Jan 10, 2007 at 11:48 am #1221156
That is the question!
I have used Superfeet Greens and Shock Doctors in my hiking boots for years and loved them, feeling that they gave me the support and foot orientation that I needed. But as I started to go lightweight and moved to lighter weight boots/shoes, the question occurs to me: Do I really need to use these aftermarket semi-orthotic footbeds? Are the manufacturer supplied footbeds adequate to the job of properly orienting and supporting the lightweight and ultra lightweight hiker's feet? Are there significant differences between manufacturers in the footbeds provided with the boots/shoes we use? At the light weights we carry, is there any real way to tell whether a $40 after market footbed can make a difference?
These questions are just a starting point for this discussion. I would love to hear from others in our community on this matter.Jan 10, 2007 at 12:21 pm #1373795
I have tried inserts for hiking. I started using them for running long before this.
For some reason I got the crazy idea that I "suffered" from pronation in my running form and bought all sorts of things to "fix" the problem like motion control shoes and inserts. This lead to purchasing custom orthotic inserts for my shoes. I never did find a solution I was happy with and spent a fair amount of money to accomplish nothing. You spend a LOT of time in your shoes as a runner. I would crank out 40 miles per week, every week… an effort level that for the record is not uncommon nor extreme. In the end what I found was that in fact pronation is a natural part of how the body deals with the impact or walking or running (hiking as well!) and in fact having pronation is normal… it's not having enough of too much that can potentially cause problems. I went to a cushioned shoe with no "motion control" and it was like weights were taken off after about two weeks of running.
The inserts never really did much for me for hiking, either in boots or trail runners. I tried Superfeet and Spenco insoles. I didn't get any value at all in my trail runners. The EVA is already a lot of cushioning. In my boots I think the results were the same as my running shoes. That is, the cushioning was welcome but aside from that I didn't get much more out of them.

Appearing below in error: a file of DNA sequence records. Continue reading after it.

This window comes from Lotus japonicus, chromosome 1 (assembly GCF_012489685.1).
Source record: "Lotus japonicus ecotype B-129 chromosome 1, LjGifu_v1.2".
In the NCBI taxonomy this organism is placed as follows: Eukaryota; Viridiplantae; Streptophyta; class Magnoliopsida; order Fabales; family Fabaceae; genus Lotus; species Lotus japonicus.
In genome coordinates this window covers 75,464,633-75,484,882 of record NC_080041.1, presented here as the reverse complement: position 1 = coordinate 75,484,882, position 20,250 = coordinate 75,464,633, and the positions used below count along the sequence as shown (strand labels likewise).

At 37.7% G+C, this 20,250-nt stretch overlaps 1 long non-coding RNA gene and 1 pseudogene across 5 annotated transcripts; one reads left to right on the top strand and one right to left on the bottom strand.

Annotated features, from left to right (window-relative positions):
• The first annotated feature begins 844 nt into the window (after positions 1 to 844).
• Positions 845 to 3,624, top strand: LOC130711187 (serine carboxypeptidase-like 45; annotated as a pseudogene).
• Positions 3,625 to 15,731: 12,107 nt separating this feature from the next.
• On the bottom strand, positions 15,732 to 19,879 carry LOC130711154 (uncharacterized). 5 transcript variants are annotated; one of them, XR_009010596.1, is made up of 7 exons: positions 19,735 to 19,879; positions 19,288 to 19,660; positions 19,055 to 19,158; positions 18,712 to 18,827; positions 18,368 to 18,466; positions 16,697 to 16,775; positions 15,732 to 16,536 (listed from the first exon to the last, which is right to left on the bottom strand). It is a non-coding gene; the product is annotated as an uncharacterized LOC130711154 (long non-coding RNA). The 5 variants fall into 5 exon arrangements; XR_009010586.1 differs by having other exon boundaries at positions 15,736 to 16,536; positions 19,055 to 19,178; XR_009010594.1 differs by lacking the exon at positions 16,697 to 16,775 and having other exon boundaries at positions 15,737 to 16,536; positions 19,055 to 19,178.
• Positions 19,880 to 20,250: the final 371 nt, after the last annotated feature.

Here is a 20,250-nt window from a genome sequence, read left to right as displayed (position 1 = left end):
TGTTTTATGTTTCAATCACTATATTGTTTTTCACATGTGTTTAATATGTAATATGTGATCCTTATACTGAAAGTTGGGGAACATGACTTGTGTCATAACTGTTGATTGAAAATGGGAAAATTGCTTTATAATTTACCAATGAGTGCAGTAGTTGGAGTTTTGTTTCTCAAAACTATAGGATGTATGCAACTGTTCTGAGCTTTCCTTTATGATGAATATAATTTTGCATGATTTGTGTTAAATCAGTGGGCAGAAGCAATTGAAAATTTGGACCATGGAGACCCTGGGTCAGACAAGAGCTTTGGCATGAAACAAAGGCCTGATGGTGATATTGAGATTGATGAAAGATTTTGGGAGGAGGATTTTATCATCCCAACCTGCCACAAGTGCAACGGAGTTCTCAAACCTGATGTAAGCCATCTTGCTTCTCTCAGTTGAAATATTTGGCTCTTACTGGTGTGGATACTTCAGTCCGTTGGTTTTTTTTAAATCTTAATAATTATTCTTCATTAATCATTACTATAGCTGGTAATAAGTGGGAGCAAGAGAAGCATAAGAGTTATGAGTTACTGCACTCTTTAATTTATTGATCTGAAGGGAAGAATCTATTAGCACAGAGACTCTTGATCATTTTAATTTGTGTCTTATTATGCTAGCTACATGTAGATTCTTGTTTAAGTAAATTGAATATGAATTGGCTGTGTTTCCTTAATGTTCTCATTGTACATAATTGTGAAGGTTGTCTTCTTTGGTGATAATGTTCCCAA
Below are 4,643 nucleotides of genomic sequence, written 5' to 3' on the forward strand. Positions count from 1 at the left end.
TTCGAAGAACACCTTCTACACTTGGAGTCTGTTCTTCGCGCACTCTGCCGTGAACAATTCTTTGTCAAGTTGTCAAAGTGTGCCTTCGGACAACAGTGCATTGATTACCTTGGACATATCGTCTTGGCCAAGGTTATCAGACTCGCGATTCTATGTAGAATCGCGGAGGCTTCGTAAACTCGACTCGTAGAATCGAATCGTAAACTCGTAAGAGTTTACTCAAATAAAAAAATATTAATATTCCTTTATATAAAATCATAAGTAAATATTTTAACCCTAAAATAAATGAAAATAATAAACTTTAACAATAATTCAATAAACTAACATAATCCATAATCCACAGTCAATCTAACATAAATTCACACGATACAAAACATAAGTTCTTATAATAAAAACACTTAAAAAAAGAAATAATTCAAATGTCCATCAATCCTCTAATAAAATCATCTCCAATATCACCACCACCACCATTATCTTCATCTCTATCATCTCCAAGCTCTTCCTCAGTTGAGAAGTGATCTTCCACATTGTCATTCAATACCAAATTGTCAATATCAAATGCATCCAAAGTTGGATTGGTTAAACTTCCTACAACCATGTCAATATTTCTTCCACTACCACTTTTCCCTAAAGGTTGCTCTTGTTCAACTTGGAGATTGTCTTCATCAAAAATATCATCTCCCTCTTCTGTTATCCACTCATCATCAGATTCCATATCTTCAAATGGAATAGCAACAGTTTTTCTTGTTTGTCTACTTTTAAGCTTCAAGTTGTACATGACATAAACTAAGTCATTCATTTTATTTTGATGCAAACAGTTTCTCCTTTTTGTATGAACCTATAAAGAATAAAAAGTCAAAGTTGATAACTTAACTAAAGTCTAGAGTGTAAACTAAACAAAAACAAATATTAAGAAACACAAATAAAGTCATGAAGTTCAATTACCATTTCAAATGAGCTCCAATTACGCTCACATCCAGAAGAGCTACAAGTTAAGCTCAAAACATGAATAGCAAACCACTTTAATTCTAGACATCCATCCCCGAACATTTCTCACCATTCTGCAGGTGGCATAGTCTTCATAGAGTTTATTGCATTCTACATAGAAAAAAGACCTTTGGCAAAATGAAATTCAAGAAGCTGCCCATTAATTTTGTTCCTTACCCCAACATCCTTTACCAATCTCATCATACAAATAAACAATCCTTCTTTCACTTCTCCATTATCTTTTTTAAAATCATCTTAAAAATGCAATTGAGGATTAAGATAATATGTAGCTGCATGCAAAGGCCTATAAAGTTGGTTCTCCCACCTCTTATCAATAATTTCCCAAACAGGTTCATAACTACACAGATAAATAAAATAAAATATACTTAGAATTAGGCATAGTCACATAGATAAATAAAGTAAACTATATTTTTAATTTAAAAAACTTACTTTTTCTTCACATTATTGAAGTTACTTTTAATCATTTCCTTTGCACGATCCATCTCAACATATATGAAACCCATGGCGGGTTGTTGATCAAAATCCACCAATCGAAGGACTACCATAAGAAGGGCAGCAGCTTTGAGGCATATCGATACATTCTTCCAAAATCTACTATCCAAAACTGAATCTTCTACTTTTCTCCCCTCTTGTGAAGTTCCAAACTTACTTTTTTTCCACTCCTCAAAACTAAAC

Still, I think this topic will (and should) generate a wide range of views. So much of this is a matter of comfort and that's a pretty subjective criteria.Jan 10, 2007 at 1:02 pm #1373802
@pjLocale: LazyBoy in my Den - miss the forest
I have VERY high arches. I find some Spenco half-length arch supports or ShockDoctor UltraII insoles indispensible in any footwear if i'm on my feet 6-14 hrs a day hiking – even with a 10-20lb pack.Jan 10, 2007 at 1:10 pm #1373804
Thanks for your comments, James. I went one step further than you did. I even went to one of those clinics that Phil Oren runs and spent boucoup bucks getting customed fitted Superfeet Greens that I wore for probably 3 very uncomfortable hikes before ditching them.
I agree that comfort,however defined, probably rules the bottom line on this issue, but an entire industry has grown up around this issue and I think much of it is pure hype. I am also not sure how to evaluate whether the aftermarket footbeds really make a difference. If one goes to the Backpacker.com site there is an entire section devoted to this subject complete with questionaires, analysis and referals to "professinal" foot help, including Phil Oren. Clearly, there are hikers with club feet and twisted toes and all manner of foot deformities where orthotics DO make a difference, but for the vast majority of us, is that also true? In the list of questions in my initial post, I asked whether it makes a difference if one is carrying the light weights we do and if heavier packs make it necessary to use orthotics. As I indicated, it did make a difference when I carried 45+lbs on my back. Or at least that is what I thought.Jan 10, 2007 at 1:24 pm #1373806
D TBPL Member
@dealtoyoLocale: Mt Hood
I find that the inserts that come with new shoes tend to compress too much too soon (some just paper thin after only a few weeks of hard use). Replacement footbeds hold up longer giving you more comfort for the long hard days on the trail. Extra support is just a benefit.Jan 10, 2007 at 1:53 pm #1373813
"In the list of questions in my initial post, I asked whether it makes a difference if one is carrying the light weights we do and if heavier packs make it necessary to use orthotics. As I indicated, it did make a difference when I carried 45+lbs on my back. Or at least that is what I thought."
In my case, there really does seem to be a difference. When I was a Marine road-marching with loads between 45 and 90 pounds, my feet routinely hurt. It was a "duh" sort of acceptance of the obvious (pounding boots on pavement with heavy load = pain). But when I through-hiked the AT in 1999, I was surprised that my feet hurt so badly. I was wearing quality boots and my pack was never over 50-something pounds, with my average load being about 40. A cakewalk compared to the Marine Corps and my pace was quite mellow. Yet my feet were always sore.
Move ahead a couple of years when I begin to work as a bootfitter for REI. I tried superfeet and found them very uncomfortable at first. I have a wide-heeled, relatively flat foot, which is exactly the opposite of the shape of superfeet out of the box. It took about a month for the shape to conform enough that my feet were not somewhat sore after wearing my orthotics for more than a few hours. But after that month, they began to feel great.
At this same time, I began working as a NOLS instructor (heavy loads – pack of about 22 pound, then add group gear, climbing gear, and 10-12 days of bulk food at a time = about 65 pounds at the trailhead). Even with these heavy loads, and both on and off-trail travel, I never experienced the foot pain of my AT through-hike.